It is right that we have been recalled to Parliament to speak here today – such is the magnitude of the situation facing the Afghan people.

So many of my constituents across Vauxhall have asked me to attend – to relay their deep concerns to this Government. I want to pay tribute to my constituent Emma Harrison for setting up a petition calling on the Government to resettle Afghan Refugees – at the time of writing this petition has secured over 116k signatures.

And like them, I feel a deep sense of shame and guilt at the UK’s actions and handling of the situation.  To watch a situation where people are so scared that they feel their only hope of escaping is to cling onto a moving plane is heart-breaking.

The failure to prepare for the safe and swift evacuation of British nationals, support staff and the Afghans who worked alongside us is catastrophic.

Our immediate priority must be their safe and swift evacuation. They have served alongside our armed forces over the past 20 years – and we must never forget that it has been their sacrifices and dedication to delivering the Government’s objectives in Afghanistan that has enabled the progress over the last 20 years.

The scale of the refugee crisis will require an international response. We should help lead that effort by committing to a British Afghanistan Resettlement Programme, to create safe and legal routes for those suffering at the hands of the Taliban so they can make a new life here in Britain.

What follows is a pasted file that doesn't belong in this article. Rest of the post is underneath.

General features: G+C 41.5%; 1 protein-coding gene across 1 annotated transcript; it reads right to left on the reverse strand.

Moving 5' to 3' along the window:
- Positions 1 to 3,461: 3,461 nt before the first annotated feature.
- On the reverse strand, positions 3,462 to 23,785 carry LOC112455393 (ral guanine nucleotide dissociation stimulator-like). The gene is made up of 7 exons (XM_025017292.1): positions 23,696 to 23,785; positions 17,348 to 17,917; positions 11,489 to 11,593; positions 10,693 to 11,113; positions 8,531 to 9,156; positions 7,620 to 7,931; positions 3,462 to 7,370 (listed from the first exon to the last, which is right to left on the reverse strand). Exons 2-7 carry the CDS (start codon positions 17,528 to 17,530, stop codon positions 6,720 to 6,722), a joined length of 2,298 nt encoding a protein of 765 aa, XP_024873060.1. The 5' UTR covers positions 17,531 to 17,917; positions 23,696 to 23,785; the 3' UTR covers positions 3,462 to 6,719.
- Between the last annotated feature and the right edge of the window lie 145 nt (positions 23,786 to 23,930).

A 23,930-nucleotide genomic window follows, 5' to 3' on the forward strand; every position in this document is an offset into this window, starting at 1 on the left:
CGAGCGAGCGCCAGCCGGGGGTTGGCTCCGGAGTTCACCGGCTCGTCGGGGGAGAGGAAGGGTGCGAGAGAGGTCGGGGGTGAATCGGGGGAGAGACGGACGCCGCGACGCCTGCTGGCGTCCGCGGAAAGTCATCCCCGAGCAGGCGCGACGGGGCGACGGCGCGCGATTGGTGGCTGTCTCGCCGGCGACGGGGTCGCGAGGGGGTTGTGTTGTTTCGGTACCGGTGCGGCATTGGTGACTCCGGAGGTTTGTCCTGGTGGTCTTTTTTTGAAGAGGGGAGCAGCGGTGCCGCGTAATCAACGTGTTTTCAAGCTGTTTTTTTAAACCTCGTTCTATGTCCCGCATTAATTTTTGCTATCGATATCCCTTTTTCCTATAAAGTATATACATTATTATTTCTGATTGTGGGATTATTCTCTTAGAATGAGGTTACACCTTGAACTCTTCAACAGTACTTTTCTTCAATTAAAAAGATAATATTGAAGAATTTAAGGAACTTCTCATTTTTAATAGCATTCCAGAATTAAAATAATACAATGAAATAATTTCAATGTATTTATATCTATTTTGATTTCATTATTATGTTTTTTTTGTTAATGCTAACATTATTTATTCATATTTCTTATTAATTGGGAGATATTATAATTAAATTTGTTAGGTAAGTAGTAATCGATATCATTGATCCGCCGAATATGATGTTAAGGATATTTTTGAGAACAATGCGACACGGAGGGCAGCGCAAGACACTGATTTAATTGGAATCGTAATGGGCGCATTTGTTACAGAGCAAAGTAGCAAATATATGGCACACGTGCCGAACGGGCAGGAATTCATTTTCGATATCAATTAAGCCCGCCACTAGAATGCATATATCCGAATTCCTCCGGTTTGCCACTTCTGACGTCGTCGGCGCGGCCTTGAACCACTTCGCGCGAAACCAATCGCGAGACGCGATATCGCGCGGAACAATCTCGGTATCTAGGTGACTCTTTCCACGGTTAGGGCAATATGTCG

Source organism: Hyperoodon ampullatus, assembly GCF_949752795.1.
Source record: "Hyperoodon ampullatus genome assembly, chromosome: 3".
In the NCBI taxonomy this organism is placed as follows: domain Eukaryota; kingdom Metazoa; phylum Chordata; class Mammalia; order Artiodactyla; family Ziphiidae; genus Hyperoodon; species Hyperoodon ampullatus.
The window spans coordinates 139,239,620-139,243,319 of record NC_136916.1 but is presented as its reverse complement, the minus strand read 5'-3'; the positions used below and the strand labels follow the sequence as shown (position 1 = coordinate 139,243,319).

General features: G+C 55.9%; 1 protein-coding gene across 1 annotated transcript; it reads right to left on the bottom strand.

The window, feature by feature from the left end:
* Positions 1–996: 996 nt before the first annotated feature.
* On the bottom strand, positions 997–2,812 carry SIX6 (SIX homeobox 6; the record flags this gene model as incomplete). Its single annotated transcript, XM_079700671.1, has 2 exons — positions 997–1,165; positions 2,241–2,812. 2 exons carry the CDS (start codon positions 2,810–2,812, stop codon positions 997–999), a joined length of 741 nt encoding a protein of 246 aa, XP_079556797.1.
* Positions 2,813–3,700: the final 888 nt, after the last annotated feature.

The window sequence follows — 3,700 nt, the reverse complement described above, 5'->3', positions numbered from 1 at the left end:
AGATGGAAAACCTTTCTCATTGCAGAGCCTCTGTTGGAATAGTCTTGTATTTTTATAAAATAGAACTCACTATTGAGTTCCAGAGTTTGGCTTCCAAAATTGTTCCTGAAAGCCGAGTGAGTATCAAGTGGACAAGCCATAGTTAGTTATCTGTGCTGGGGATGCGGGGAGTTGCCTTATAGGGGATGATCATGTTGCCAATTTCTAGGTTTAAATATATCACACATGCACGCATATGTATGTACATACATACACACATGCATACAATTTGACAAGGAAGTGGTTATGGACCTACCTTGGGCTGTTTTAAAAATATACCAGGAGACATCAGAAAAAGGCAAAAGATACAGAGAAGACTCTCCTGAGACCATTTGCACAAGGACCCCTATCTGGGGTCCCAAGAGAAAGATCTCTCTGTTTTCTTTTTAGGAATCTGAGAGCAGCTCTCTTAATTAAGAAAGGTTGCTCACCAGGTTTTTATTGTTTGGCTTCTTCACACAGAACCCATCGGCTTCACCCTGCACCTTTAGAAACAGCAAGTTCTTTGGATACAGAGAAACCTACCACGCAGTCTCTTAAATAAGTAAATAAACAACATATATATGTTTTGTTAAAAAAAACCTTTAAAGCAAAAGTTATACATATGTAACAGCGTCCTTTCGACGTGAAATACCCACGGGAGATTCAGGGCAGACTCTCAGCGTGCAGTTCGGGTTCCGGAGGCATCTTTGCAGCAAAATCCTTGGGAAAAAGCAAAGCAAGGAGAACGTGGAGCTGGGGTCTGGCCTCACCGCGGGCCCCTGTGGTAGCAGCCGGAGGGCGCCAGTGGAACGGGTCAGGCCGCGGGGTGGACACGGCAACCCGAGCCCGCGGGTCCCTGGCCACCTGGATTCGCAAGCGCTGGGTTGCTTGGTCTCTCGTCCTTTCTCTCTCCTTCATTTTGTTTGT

The scale of our refugee offer must commensurate the sheer scale of the crisis, and we cannot just pick random numbers out of the air. Mr Speaker I disagree with the Home Secretary that we cannot accommodate 20,000 in one go and I hope that the Government will recognise that people in Afghanistan do not have the luxury to wait for five years. It is estimated that 18.4 million people in Afghanistan already require humanitarian assistance and there is a real risk this will get worse.

We must urgently ramp up humanitarian and development support for those who need it most including women and girls. There needs to be a coordinated approach from the international community and a strategy to try to protect the gains made in the last 20 years on human rights and girls’ education. As my constituent Sima wrote to me – the situation in Afghanistan is dire. 20 years of Progress has been reversed and the vague promises of Women’s Rights within the Taliban have been the World’s most misleading headlines.

My friend, the Rt Hon Member for Camberwell & Peckham Highlighted the urgent need to hear the voices of women in this debate – they are at risk of rape and oppression.

Many UK development organisations have employed Afghan staff who have worked tirelessly to support female economic and social empowerment. And the women who stepped forward to take up roles in public life such as politics, law and the media and are now left fearing for their lives.

We – the international community – encouraged them to step forward, underwritten with security promises. We now have a shared obligation to them, along with international partners.

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